- Versatile Integrated Avionics (VIA) software system, with six primary “partitions” or applications, such as: flight management, com/nav/surveillance/identification (CNSI), com management, display services and all-weather flight control.
Even so, the digital avionics to be installed in the C-5 Avionics Modernization Program (AMP) will enhance reliability only slightly. What they will do, however, is lay the required foundation for the major improvements that are expected in a follow-on Reliability Enhancement and Re-engining Program (RERP).
The idea behind RERP is to install modern engnes derived from General Electric’s CF6-80C2s that power many Boeing 747s, 767s, Airbus 300 and 310s, and other commercial aircraft. In 2002, Lockheed Martin awarded GE a $126 million contract to provide CF6-80C2 propulsion systems for the SDD phase. Following a successful SDD phase, the production phase could call for upwards of 500 CF6-80C2 derived propulsion systems, plus service support, at a potential value of $2.6 billion to GE over the life of the multi-year program.
The C-5s’ RERP phase will also install full-authority digital engine controls (FADECs), updated fault monitoring and recording systems, and much else – most of which requires the rewiring and improvements in the AMP. As USAF Mobility Division Chief for Global Reach Programs Colonel Brunderman notes:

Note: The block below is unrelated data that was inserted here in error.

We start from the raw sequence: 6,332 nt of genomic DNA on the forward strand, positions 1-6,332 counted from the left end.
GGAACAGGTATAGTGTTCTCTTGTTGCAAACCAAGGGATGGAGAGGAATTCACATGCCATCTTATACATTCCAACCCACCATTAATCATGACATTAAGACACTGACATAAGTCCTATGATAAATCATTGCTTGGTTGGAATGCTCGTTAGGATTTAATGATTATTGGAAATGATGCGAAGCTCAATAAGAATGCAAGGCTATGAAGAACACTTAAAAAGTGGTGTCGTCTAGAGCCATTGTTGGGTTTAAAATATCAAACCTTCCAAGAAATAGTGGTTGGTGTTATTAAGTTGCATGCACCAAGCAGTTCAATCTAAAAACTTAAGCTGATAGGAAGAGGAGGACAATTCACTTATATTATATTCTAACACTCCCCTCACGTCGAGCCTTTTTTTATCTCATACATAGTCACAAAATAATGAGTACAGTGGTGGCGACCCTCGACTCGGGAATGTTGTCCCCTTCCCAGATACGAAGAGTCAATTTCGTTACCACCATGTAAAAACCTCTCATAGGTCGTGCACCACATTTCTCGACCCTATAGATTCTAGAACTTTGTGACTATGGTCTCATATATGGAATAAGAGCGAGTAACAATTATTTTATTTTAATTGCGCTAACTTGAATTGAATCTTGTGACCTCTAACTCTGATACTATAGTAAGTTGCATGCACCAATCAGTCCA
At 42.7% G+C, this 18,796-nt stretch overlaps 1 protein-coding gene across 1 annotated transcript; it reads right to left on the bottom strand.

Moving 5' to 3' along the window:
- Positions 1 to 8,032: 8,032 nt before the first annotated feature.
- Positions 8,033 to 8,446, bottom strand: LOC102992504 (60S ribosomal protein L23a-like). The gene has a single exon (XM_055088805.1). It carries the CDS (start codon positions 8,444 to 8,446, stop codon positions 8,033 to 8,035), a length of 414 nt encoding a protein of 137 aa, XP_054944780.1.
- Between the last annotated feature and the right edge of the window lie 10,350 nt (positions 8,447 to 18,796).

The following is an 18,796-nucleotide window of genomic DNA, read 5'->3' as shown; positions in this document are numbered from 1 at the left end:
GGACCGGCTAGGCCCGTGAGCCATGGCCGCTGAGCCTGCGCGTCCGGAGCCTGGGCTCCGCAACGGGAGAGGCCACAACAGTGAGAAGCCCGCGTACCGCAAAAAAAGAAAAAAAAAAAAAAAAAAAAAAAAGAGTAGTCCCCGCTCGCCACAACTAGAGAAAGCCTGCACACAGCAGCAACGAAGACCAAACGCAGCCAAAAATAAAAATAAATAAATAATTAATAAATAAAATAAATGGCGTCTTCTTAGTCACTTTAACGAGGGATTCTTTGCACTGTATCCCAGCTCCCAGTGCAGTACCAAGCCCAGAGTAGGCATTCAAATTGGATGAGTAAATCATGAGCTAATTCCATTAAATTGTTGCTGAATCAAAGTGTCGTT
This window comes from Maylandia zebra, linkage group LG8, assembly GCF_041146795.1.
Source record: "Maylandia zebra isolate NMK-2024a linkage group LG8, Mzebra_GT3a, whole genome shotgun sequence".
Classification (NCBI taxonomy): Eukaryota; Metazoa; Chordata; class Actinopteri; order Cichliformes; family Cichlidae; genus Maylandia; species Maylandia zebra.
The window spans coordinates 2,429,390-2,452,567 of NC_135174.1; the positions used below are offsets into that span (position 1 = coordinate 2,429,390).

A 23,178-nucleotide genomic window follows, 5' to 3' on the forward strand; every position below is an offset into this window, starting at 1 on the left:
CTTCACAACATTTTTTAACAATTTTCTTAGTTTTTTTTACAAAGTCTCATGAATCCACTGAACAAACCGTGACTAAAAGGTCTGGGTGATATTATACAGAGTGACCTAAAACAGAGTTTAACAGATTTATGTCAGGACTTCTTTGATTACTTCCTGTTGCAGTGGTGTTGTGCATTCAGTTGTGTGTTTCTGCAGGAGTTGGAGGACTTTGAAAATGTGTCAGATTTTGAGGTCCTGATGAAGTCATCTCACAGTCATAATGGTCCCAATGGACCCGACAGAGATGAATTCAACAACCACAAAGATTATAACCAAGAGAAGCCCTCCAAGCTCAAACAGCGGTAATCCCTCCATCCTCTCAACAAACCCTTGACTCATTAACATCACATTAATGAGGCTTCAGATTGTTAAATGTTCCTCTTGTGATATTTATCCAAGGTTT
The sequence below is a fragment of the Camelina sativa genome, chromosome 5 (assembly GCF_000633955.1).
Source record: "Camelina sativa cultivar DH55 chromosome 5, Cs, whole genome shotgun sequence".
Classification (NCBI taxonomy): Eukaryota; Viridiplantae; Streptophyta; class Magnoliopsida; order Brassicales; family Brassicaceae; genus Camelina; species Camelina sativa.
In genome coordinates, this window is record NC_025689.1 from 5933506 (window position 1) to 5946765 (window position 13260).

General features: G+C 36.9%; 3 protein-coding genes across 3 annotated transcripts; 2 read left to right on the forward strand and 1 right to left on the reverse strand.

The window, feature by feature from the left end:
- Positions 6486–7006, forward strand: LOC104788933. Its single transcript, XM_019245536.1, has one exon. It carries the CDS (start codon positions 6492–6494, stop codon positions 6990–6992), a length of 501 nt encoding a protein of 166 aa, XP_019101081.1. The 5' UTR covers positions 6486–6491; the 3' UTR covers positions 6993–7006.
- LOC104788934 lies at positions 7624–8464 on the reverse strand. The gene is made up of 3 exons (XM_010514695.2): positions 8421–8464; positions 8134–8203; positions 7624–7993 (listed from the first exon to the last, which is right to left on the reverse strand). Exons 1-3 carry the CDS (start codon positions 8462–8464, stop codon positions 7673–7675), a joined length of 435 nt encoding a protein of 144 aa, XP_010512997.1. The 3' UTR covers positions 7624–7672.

“AMP puts a digital backbone into the aircraft. It replaces a lot of legacy analog dial systems that are no longer supportable and are getting unreliable and puts them into a digital format. AMP also allows the aircraft to interface with the digital controls on the new engines that come in the RERP phase.”
After completing the entire modernization program, the C-5s will be renamed the C-5M Galaxy aircraft.
This two-part upgrade aims to lift the mission capability rate from the present level of 55-60% to better than 75%. Lead contractor Lockheed Martin also claims the AMP and RERP upgrades will reduce the Air Force’s total ownership cost fleet-wide by 34% over the aircraft fleets’ remaining life span. the new engines are also expected to increase the C-5′s initial cruise ceiling from 24,000 feet to 33,000 feet, while providing the Galaxy with 22% greater takeoff thrust, 30% less takeoff roll, and 58%t less time-to-climb than with the C-5′s current TF39 engines.
The Air Force plans to “RERP” two C-5Bs and one C-5A to verify the hoped-for performance and reliability boost. A production decision on the re-engining program is expected in FY 2007. If results are positive 112 C-5A, C-5B and C-5C model aircraft will go through the two-phase AMP/RERP upgrade.
Additional Readings and Sources
- The Aviation Zone, ‘Home of the Heavies’ – C-5 Galaxy
- GE Aircraft Engines – Model CF680C2: High Reliability, Long Life, Low Fuel Burn
- Aviation Week’s Defense Technology International (Jun 13/07) – A400M Could Dominate Strategic Lift. Also covers the C-17 program, and C-5 AMP/RERP upgrades. There is some question as to whether the upgrades can produce the required readiness rates.
- Air Force Link (Sept 25/06) – Dover AFB receives new maintenance trainer. A training simulator for maintenance? Yes, and it’s working well for the C-5M AMP program.
- Air Force Link (Feb 8/06) – C-5 Galaxy aircraft engine test successful
- GE (Sept 16/04) – GE Engine Certified for U.S. Air Force C-5 Galaxy Program
- Aviation Today (Feb 1/04) – GATM-izing Galaxy: New C-5 Avionics
- Air Force Magazine (January 2004) – Saving the Galaxy
- Aviation Today (August 1/00) – C-5 Modernization, Step By Step